According to a new study, methamphetamine production seems to be more widespread in areas that aren’t allowed to sell alcohol. University of Louisville economists confirmed that dry counties have two more lab seizures per 100,000 residents each year than do wet counties, a finding that leads them to believe there is also more methamphetamine consumption in those areas.
“Local alcohol bans increase the costs of obtaining alcohol, which reduces the relative price of illicit drugs,” Jose Fernandez, Stephan Gohmann and Joshua Pinkston wrote.
Fernandez, Gohmann and Pinkston analyzed data from 2004 to 2010 for Kentucky, where meth-lab seizures are relatively common and laws restrict the sale of alcohol in many local communities.
Their paper, Breaking Bad: Are Meth Labs Justified in Dry Counties?, was presented at the American Economic Association annual meeting in Boston. The researchers presented their conclusions that the results of this research are consistent with the unintended consequences of local alcohol bans predicted by economic theory.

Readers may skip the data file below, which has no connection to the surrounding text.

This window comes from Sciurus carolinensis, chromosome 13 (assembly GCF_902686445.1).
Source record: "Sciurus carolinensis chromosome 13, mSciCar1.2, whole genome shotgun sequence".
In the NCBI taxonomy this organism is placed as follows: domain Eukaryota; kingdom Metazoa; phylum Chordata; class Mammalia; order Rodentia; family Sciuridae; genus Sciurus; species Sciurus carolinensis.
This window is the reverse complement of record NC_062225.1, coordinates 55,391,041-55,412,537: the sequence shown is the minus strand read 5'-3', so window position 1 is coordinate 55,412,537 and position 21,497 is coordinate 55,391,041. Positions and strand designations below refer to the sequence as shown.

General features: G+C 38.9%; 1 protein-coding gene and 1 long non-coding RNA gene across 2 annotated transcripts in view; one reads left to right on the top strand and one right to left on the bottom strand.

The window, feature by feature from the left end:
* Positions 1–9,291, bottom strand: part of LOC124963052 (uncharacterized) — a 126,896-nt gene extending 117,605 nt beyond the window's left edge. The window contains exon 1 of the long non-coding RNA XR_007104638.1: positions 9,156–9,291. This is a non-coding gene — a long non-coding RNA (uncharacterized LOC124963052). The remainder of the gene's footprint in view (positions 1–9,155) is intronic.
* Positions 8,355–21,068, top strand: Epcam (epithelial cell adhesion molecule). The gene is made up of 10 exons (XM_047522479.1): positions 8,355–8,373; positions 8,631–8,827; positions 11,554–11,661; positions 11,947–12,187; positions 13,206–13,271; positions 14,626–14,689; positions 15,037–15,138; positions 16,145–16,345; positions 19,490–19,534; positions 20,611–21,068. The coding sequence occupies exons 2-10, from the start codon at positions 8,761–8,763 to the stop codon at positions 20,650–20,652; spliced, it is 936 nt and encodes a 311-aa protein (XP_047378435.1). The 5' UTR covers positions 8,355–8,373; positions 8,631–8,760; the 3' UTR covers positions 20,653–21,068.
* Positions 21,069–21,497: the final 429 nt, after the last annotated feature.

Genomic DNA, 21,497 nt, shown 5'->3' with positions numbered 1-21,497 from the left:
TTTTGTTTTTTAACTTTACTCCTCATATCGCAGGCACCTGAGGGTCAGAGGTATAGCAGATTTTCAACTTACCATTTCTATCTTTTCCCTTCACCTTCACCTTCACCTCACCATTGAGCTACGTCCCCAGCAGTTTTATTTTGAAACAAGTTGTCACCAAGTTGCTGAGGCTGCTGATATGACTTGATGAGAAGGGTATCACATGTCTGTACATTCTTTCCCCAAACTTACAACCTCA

They also presented information showing that restrictions on selling alcohol flatten the punishment gradient encouraging individuals who are willing to obtain alcohol illegally to also obtain illicit drugs.
Previously, a 2005 study found that legal access to alcohol was associated with reduced drug-related crime in Texas. “Apparently, regulations on sinful activities lead to important unintended and possibly counteracting consequences for other deviant behaviors,” Michael Conlin, Stacy Dickert-Conlin and John Pepper wrote in their paper, published by the Journal of Law and Economics.